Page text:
History of Herbalism

Herbalism is an ancient science that was built around thinking heads like modern medicine. The use of fresh and dried plants in infusion, herbal tea, decoction, tonic, essential oil, vegetable oil, or even floral water is very widespread today. Indeed, some great figures of herbalism have largely participated in collecting information and advancing herbal medicine and popularizing it. Let’s discuss some interesting facts about the history of herbalism!

History of Herbalism

Herbalism is marked by the history of herbalists, apothecaries, and medicine, which undoubtedly impacted the medical system of the time. Several individuals are considered to be "great figures of herbalism."

Dioscorides, a Greek Physician

Dioscorides is probably the most popular and renowned herbalist, known as the father of herbalism. He was one of the first to contribute to the development of herbalism in the ancient world.

Dioscorides wrote the botanical work better known by its Latin name: "DE Materia Medica," around 60 AD. He described the medical use of more than 1,600 products, which significantly influenced the history of medicine and herbalism.

Hildegarde Von Bingen the Doctor of the Church

Hildegarde was a German nun who also made great strides in herbalism. She is one of the first women to highlight the benefits of plants and minerals. She was then the first naturalist in Germany for her divination and healing.

She wrote remarkable works on medicine, such as Liber vitae moratorium between 1158 and 1163 and the Liber DivinorumOperum between 1163 and 1174 that acquired her fame as a doctor. She listed several species of plants and indicated how to obtain remedies from these plants or animals.

Carl Von Linné, the Scientist of Nature

Carl Von Linné is undoubtedly one of the great figures of herbalism and phytotherapy, who devoted their life to naming objects and living things to lay the foundations of the modern system of binomial botany. His reference work is undoubtedly Systema Naturæ (System of Nature) which knows many copies and reissues.

With the tenth edition of his work in 1758, Carl von Linné generalized the system of binomial nomenclature. The defined classifications and terminologies bring a common language to the scientific and botanical world.

Henri Leclerc, a Great Phytotherapist

Many describe him as one of the masters of modern herbal medicine. He is recognized for using plants to design medical botany recipes from ancient books. He introduced phytotherapy with his work Précis de Phytothérapie and then created a journal specific to this discipline, in which he demonstrated the benefits of using plants for medicinal purposes.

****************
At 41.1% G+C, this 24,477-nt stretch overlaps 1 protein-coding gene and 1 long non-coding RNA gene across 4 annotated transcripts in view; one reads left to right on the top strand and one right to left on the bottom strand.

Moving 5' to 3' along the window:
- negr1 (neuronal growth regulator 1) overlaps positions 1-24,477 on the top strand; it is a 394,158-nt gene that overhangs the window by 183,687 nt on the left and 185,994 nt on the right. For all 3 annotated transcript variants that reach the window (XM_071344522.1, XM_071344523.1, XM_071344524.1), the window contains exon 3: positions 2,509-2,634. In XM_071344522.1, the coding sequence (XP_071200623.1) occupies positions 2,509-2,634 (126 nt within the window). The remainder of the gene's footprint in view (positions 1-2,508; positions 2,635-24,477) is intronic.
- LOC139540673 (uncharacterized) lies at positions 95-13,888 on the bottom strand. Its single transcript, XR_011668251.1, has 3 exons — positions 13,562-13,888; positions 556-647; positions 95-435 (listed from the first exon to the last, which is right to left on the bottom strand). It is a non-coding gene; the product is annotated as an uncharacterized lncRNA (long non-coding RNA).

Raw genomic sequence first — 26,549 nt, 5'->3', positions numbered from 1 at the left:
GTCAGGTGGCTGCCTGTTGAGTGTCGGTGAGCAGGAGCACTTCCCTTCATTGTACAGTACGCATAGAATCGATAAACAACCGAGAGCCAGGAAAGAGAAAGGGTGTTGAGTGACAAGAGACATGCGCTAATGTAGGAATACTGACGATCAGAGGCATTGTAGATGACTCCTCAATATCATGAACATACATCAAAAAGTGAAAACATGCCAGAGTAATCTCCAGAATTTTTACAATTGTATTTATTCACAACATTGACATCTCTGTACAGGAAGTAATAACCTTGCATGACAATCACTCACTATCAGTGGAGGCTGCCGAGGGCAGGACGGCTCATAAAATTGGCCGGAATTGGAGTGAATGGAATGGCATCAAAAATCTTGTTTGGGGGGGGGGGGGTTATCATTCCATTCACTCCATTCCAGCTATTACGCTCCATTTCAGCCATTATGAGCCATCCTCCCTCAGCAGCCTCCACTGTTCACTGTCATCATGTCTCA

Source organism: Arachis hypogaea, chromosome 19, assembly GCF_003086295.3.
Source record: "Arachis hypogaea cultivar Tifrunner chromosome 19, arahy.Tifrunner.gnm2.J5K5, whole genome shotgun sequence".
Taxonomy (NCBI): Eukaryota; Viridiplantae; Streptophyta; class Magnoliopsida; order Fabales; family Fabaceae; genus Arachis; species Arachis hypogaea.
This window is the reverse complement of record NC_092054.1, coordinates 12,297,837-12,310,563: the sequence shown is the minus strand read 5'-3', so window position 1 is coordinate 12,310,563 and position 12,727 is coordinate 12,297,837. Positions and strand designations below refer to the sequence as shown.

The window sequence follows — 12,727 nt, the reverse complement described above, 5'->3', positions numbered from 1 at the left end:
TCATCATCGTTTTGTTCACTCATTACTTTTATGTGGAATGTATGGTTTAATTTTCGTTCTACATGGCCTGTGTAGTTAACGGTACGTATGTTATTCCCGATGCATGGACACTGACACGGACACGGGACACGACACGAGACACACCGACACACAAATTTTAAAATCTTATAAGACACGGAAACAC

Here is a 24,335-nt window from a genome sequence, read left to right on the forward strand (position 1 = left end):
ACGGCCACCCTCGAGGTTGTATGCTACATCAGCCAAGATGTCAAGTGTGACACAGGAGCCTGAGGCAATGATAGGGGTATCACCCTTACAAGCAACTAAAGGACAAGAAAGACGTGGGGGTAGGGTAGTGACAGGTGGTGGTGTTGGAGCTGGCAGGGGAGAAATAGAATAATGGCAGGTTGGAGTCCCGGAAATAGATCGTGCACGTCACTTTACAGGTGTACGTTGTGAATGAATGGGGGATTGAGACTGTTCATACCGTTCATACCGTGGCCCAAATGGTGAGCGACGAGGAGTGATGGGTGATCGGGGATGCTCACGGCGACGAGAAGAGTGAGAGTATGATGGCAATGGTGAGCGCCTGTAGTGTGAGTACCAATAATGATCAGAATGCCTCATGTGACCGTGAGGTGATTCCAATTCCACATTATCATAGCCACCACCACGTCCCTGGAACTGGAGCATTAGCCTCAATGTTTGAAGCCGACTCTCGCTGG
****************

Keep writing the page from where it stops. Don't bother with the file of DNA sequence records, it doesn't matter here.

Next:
Even today, phytotherapy is very present in current pharmacology, creating remedies as "alternative medicine."

The history of herbalism is undoubtedly marked by the work of these four figures, who played a leading role in the rise of herbalism. From Dioscorides to Henri Leclerc, all dedicated their lives to studying plants, naming them and sharing their works to guarantee the health of populations. There are three main sources of herbal tradition that come from ancient times.

Now, let’s discuss the main sources of herbalism and some widely used herbs!

Medicinal Herbs

Since antiquity, plants have been the primary healing tools and have numerous virtues that can be effective in different ailments such as digestive disorders, respiratory infections, cutaneous, and many others. The effectiveness of plants in natural medicine is proven by numerous studies demonstrating the capacity of plants to act on our bodies thanks to a set of active ingredients working in synergy.

Here are some examples of common aromatic and medicinal plants:

  • Star Anise: It relieves digestive problems and, in particular, aerophagia.
  • Basil: This very fragrant herb improves digestive comfort, has antioxidant properties and prevents cardiovascular disease.
  • Cinnamon stimulates the immune system, is a general anti-inflammatory and has many other anti-infectious properties.
  • Birch: the sap of this tree detoxifies and strengthens the body.
  • Thyme: This aromatic herb, in addition to being used as an aromatic herb, helps digestion, alleviates respiratory ailments (bronchitis, coughs, colds, etc.) and certain skin conditions such as acne.
  • Turmeric: this root is a staple of herbalism. Turmeric is a natural painkiller, an antioxidant that boosts immunity and helps digestion. It is especially widely used to relieve joint pain.
  • Dandelion: a plant rich in vitamins and minerals. Its roots, leaves and flowers have many digestive, detoxifying, diuretic and fortifying properties.
  • John's Wort: it is known to have healing and diuretic properties
  • Nettle: in the form of soup or infusion, it is recommended in cases of anemia. 
  • Chamomile stimulates the appetite and helps to cry out the nerves and irritability.

We hope that the information above has helped you understand the history of herbalism. Herbal medicine is the oldest form of medication worldwide and has also been used widely today. There’s nothing better than integrating these virtuous herbs into your daily intake through supplements and benefiting from their medicinal properties.

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